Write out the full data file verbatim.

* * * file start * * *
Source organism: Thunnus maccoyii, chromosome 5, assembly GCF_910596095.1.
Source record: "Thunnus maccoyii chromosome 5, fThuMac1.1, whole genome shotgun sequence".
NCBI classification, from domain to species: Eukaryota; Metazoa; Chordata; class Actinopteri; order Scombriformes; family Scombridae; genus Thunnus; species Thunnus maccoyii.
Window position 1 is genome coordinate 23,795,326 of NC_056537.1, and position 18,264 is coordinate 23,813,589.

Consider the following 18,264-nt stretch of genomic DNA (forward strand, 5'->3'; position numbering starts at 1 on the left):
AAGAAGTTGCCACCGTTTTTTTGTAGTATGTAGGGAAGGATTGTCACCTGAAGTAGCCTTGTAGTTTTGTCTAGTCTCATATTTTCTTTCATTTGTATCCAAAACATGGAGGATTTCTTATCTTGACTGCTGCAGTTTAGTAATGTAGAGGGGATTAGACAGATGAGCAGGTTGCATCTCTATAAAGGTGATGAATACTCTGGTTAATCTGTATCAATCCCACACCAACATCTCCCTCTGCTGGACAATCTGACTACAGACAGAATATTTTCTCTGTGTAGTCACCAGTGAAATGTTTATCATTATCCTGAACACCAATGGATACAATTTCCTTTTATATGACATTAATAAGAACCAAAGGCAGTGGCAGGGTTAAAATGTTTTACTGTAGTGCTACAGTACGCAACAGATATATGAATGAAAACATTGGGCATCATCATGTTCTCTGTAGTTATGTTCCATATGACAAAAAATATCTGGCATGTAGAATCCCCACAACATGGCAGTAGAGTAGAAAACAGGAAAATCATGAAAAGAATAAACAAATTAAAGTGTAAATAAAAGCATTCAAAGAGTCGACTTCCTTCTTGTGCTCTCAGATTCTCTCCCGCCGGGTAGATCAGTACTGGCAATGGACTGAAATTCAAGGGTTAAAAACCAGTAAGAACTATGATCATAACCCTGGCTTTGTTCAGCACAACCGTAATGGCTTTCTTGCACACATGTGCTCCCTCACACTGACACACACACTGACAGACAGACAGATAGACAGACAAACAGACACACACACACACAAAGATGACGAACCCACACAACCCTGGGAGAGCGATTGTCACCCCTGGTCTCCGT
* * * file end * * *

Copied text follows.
Source organism: Thunnus maccoyii, chromosome 5, assembly GCF_910596095.1.
Source record: "Thunnus maccoyii chromosome 5, fThuMac1.1, whole genome shotgun sequence".
NCBI classification, from domain to species: Eukaryota; Metazoa; Chordata; class Actinopteri; order Scombriformes; family Scombridae; genus Thunnus; species Thunnus maccoyii.
Window position 1 is genome coordinate 23,795,326 of NC_056537.1, and position 18,264 is coordinate 23,813,589.

Consider the following 18,264-nt stretch of genomic DNA (forward strand, 5'->3'; position numbering starts at 1 on the left):
AAGAAGTTGCCACCGTTTTTTTGTAGTATGTAGGGAAGGATTGTCACCTGAAGTAGCCTTGTAGTTTTGTCTAGTCTCATATTTTCTTTCATTTGTATCCAAAACATGGAGGATTTCTTATCTTGACTGCTGCAGTTTAGTAATGTAGAGGGGATTAGACAGATGAGCAGGTTGCATCTCTATAAAGGTGATGAATACTCTGGTTAATCTGTATCAATCCCACACCAACATCTCCCTCTGCTGGACAATCTGACTACAGACAGAATATTTTCTCTGTGTAGTCACCAGTGAAATGTTTATCATTATCCTGAACACCAATGGATACAATTTCCTTTTATATGACATTAATAAGAACCAAAGGCAGTGGCAGGGTTAAAATGTTTTACTGTAGTGCTACAGTACGCAACAGATATATGAATGAAAACATTGGGCATCATCATGTTCTCTGTAGTTATGTTCCATATGACAAAAAATATCTGGCATGTAGAATCCCCACAACATGGCAGTAGAGTAGAAAACAGGAAAATCATGAAAAGAATAAACAAATTAAAGTGTAAATAAAAGCATTCAAAGAGTCGACTTCCTTCTTGTGCTCTCAGATTCTCTCCCGCCGGGTAGATCAGTACTGGCAATGGACTGAAATTCAAGGGTTAAAAACCAGTAAGAACTATGATCATAACCCTGGCTTTGTTCAGCACAACCGTAATGGCTTTCTTGCACACATGTGCTCCCTCACACTGACACACACACTGACAGACAGACAGATAGACAGACAAACAGACACACACACACACAAAGATGACGAACCCACACAACCCTGGGAGAGCGATTGTCACCCCTGGTCTCCGT